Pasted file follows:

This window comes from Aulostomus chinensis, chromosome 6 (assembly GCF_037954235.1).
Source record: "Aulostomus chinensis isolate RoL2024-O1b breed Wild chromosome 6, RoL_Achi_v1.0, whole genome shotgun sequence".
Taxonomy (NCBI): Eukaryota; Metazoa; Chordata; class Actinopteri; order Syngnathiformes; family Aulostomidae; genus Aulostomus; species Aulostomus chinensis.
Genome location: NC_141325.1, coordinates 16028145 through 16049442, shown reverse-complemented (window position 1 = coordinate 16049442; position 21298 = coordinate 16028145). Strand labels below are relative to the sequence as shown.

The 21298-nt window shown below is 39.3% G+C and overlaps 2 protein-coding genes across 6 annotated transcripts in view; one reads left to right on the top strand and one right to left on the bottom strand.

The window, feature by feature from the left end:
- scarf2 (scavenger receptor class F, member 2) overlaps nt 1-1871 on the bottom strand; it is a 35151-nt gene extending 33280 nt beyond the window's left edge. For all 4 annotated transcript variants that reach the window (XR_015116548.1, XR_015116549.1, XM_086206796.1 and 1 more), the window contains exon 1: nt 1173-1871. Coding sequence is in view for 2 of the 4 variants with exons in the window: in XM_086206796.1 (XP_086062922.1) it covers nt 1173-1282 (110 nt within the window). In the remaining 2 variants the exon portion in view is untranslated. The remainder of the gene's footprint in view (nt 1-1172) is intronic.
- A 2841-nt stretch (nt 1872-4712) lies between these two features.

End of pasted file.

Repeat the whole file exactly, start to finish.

This window comes from Aulostomus chinensis, chromosome 6 (assembly GCF_037954235.1).
Source record: "Aulostomus chinensis isolate RoL2024-O1b breed Wild chromosome 6, RoL_Achi_v1.0, whole genome shotgun sequence".
Taxonomy (NCBI): Eukaryota; Metazoa; Chordata; class Actinopteri; order Syngnathiformes; family Aulostomidae; genus Aulostomus; species Aulostomus chinensis.
Genome location: NC_141325.1, coordinates 16028145 through 16049442, shown reverse-complemented (window position 1 = coordinate 16049442; position 21298 = coordinate 16028145). Strand labels below are relative to the sequence as shown.

The 21298-nt window shown below is 39.3% G+C and overlaps 2 protein-coding genes across 6 annotated transcripts in view; one reads left to right on the top strand and one right to left on the bottom strand.

The window, feature by feature from the left end:
- scarf2 (scavenger receptor class F, member 2) overlaps nt 1-1871 on the bottom strand; it is a 35151-nt gene extending 33280 nt beyond the window's left edge. For all 4 annotated transcript variants that reach the window (XR_015116548.1, XR_015116549.1, XM_086206796.1 and 1 more), the window contains exon 1: nt 1173-1871. Coding sequence is in view for 2 of the 4 variants with exons in the window: in XM_086206796.1 (XP_086062922.1) it covers nt 1173-1282 (110 nt within the window). In the remaining 2 variants the exon portion in view is untranslated. The remainder of the gene's footprint in view (nt 1-1172) is intronic.
- A 2841-nt stretch (nt 1872-4712) lies between these two features.